Temporary Custody Laws For Children in Georgia
By Elizabeth Rayne, J.D.
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In some cases, it is in the best interest of the child to create a temporary custody arrangement before the court makes a final determination of custody. Temporary custody is often awarded in cases of divorce, but it may also become an issue between unmarried parents. Additionally, in cases of abuse, a grandparent or other relative may seek temporary custody of the child.
When parents get divorced, either parent may request a temporary hearing before the final trial. During the temporary hearing, the court may establish orders affecting custody, support, alimony or parenting time. The temporary orders will only be in effect until the final trial, during which the judge will make final rulings and establish the permanent custody arrangement. In some cases, the court may require parents to bring a proposed parenting plan to the temporary hearing to assist the judge with deciding the temporary custody arrangement.
How to Request Temporary Custody
In order to request temporary custody, you must first request a temporary hearing, also known in some Georgia counties as Rule Nisi. Check with your county courthouse to obtain the correct Rule Nisi or temporary hearing request form. Fill out the form, and submit an original and one copy of the form to the courthouse. The judge will set a date for the temporary hearing. You must serve a copy of the request with the hearing date to the opposing party. At the temporary hearing, the court will determine temporary custody, based on the best interest of the child.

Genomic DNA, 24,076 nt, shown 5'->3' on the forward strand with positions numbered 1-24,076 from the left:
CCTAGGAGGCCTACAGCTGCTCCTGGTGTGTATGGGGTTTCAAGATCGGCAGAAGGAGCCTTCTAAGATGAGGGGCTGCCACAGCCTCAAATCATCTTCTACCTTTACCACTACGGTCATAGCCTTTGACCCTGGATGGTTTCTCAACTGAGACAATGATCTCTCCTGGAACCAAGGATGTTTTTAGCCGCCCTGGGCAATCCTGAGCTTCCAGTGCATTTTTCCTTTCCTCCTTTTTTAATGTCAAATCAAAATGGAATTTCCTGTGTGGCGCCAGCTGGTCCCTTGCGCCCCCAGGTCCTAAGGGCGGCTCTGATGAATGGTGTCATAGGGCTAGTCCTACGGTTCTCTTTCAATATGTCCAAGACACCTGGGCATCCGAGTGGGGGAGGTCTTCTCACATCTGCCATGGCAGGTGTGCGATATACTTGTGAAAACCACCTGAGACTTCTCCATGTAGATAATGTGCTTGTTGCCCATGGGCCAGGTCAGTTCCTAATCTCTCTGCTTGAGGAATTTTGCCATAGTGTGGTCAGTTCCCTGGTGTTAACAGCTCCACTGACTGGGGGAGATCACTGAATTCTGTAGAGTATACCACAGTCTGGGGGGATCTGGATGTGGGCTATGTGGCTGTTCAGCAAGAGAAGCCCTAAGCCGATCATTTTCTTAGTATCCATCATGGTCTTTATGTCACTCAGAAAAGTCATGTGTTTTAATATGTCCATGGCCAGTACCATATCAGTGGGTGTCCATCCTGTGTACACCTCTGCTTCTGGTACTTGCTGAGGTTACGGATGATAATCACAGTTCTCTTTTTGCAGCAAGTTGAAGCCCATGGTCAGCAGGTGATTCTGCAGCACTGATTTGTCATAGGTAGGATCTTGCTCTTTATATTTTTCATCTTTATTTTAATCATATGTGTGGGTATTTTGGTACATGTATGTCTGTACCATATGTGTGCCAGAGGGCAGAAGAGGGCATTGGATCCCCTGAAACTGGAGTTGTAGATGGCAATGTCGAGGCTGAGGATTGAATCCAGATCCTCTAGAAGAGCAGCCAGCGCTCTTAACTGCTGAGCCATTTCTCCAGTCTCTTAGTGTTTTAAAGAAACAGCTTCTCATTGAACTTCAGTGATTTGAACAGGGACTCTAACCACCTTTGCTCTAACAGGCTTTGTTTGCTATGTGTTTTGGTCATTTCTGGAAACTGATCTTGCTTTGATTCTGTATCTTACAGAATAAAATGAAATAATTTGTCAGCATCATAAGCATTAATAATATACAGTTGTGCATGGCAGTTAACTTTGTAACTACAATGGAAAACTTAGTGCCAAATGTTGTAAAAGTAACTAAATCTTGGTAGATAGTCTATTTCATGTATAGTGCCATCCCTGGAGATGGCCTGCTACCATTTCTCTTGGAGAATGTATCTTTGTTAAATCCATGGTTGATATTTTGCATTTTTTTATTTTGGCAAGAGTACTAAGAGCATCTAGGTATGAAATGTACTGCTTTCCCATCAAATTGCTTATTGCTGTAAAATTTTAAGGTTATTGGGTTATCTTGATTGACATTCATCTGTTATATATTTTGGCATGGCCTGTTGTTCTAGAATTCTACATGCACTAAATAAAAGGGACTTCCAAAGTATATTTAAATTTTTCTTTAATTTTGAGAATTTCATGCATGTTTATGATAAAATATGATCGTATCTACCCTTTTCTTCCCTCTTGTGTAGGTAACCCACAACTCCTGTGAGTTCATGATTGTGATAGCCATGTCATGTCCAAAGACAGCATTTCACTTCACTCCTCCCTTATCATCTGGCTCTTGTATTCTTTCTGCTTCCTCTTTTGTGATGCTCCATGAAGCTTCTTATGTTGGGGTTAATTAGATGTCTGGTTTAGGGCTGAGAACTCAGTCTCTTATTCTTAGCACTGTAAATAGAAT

Unmarried Parents and Custody
In Georgia, if the parents are not married, the mother will have custody of the child until paternity is established. The biological father may file a petition in court to "legitimate" his child. The mother has the right to contest the petition by asserting the petitioner is not the biological father of her child or has lost his "opportunity interest" to develop a relationship with the child. In the same petition as the one for paternity, the father may request custody or visitation with the child. The father has the option to request a temporary hearing to establish a temporary custody order.
Temporary Custody by Other Parties
In situations of abuse or neglect, the state or a third party may intervene and request temporary custody of a child from the court. The juvenile court has the power to grant custody to parties other than the parents when the parents are unfit to care for the child. Following allegations of abuse or neglect, the court my temporarily grant custody to the Department of Children and Family Services or to a family member. The court may return custody to the parents if the situation has improved, such as when parents have undergone substance abuse treatment.
Elizabeth Rayne earned her J.D. from Penn State University and has been practicing law since 2009, advising clients on issues ranging from employment law to nonprofit management. For two years, she served as a contributing editor for the "Vermont Environmental Monitor."